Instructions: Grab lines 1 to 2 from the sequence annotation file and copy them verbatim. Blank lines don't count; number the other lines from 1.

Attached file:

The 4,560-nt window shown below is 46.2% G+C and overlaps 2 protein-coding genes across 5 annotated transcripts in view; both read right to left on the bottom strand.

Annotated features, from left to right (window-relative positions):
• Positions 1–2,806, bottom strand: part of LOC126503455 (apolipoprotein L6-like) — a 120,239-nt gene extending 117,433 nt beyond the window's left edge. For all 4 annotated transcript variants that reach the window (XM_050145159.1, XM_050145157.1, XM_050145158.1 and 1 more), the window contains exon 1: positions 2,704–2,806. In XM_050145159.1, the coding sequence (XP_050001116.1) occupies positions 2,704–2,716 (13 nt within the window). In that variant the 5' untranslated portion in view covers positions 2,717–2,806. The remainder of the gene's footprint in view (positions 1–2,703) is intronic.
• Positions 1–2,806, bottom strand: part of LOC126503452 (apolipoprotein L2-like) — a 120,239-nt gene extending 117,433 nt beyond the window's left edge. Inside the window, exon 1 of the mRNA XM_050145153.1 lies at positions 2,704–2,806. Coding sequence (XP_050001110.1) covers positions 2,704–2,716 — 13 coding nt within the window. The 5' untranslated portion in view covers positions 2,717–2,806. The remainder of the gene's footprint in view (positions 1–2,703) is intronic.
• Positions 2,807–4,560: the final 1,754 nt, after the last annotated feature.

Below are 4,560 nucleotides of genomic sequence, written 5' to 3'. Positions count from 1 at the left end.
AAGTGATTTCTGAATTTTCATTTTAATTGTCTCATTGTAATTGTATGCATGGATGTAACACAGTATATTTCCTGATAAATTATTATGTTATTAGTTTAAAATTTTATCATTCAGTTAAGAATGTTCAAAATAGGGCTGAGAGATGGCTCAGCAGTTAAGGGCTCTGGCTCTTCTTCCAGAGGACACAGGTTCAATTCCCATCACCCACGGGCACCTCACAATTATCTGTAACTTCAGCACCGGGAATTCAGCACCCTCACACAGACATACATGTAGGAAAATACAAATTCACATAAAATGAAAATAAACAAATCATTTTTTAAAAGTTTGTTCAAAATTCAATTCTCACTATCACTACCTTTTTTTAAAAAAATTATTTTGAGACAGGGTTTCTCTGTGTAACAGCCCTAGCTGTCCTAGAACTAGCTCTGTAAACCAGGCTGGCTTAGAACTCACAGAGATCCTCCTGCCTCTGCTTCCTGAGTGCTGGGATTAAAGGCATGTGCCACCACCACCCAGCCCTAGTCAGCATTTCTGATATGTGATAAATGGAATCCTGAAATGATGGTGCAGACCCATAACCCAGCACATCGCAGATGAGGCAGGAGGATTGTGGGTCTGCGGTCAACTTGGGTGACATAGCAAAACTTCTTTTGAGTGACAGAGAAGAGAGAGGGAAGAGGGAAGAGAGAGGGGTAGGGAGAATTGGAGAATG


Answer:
The 4,560-nt window shown below is 46.2% G+C and overlaps 2 protein-coding genes across 5 annotated transcripts in view; both read right to left on the bottom strand.

Annotated features, from left to right (window-relative positions):